As I glanced through my emails, one of them immediately stood out and caught my eye.
I felt a tingling in my left arm. A somewhat familiar feeling. I know it is not a heart issue.
These articles, however, were different. They were negative articles specifically about a frum candidate, with headlines such as “Funneled Gov’t Funds”, “Candidate Reaps benefits of dad’s Campaign Money,” “Nastiest blows are in Yiddish.”
One candidate is clearly leaking out nasty “tips” and allegations to hurt the other candidate.
Then it struck me: what potential benefit can a candidate running for a Borough Park City Council seat derive from “leaking” such stories to the New York Post?
How many people in Bobov or Satmar read the Post? I imagined the common New Yorker riding a subway with one of the tabloids, reading one of these articles. The first thought is certainly “Those [expletive] Jews!”
To make matters worse, the candidate is then confronted about the fueling of anti-Semitism and denies anything to do with the “leaks”.
The next day, which happens to be Shabbos a few thousand fliers fueling this anti-Semitism were mailed by the same campaign to the non-Jewish voters in the district, highlighting the very same NY Post article he denied being involved in. These fliers somehow didn’t make it to the most heavily Jewish areas.
The day that I read the email, the Anti-Defamation League released a survey showing that Antisemitism in the U.S. rose 67 percent in the first three quarters of 2017 compared with the same time period in 2016. New York led the nation, with 267 incidents. The national total for this year, up to only September 30, is already more than last year’s 1,266 incidents. (The annual report is compiled using information provided by victims, law enforcement, and community leaders, and evaluated by professionals.)
Ugly allegations and smear campaigns “within the fold,” in Jewish blogs and newspapers or via WhatsApp are bad enough. Sinas Chinam, is for the Rav (Rabbi) to teach his congregants, but fueling Antisemitism is all of our jobs to fight.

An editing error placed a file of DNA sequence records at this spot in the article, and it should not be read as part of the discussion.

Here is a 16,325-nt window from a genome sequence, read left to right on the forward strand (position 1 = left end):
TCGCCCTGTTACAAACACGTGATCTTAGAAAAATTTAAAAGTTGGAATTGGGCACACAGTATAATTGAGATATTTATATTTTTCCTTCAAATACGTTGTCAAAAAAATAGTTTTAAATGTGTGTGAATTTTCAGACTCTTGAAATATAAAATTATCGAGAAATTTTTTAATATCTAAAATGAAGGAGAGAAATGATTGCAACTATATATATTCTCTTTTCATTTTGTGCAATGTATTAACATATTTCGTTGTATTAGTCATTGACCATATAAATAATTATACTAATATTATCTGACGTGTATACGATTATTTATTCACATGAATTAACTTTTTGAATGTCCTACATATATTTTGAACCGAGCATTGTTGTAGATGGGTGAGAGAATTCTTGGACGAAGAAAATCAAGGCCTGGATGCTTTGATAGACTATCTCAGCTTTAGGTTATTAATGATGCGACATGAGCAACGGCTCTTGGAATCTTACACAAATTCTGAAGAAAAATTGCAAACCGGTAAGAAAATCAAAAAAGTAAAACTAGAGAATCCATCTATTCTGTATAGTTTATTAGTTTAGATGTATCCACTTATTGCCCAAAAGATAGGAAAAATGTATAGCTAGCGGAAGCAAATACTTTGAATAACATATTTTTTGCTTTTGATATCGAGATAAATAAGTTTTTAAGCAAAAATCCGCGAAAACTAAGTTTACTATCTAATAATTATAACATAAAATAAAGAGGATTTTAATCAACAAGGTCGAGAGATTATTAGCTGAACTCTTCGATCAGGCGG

Why would people who claim to have the best interests of the community at heart, who ostensibly only want to see the district represented by the most capable and honorable official, want to risk fanning the flames beneath this simmering cauldron by going to the tabloids?
I am of course not suggesting anti-Semites need an excuse to hate, or that they might go away if not for the behavior of these misguided campaign activists. But when bigots and racists and haters – for a variety of reasons – now feel emboldened to crawl out from underneath their rocks, why give them the ammunition they need to depict Jews according to the most historically hateful stereotypes?
It’s ironic that one of the noblest professions, that of elected office holder and beneficiary of the public trust, often inspires the least noble of actions in the name of achieving power. Those who step on others on the way up the ladder will only continue to do so once they achieve the office they seek.
The campaign is over and decision time has passed.
I implore you: Next time, place your trust only in candidates whose altruistic words are matched by acts of kindness and positive collaboration for the public good, who put their egos last and their community first.
I pray to Hashem that good judgment and wisdom will prevail.
Eli Verschleiser is a Child Advocate, Philanthropist, and Financier. In his Philanthropy, Mr. Verschleiser is on the board of Trustees for the American Jewish Congress, Co-Founder of Magenu.org, & President of OurPlace, a non-profit organization that provides support, shelter, and counseling for troubled Jewish youth.
Mr. Verschleiser is a frequent commentator on political and social services matters.
Follow Eli Verschleiser on Twitter: @E_Verschleiser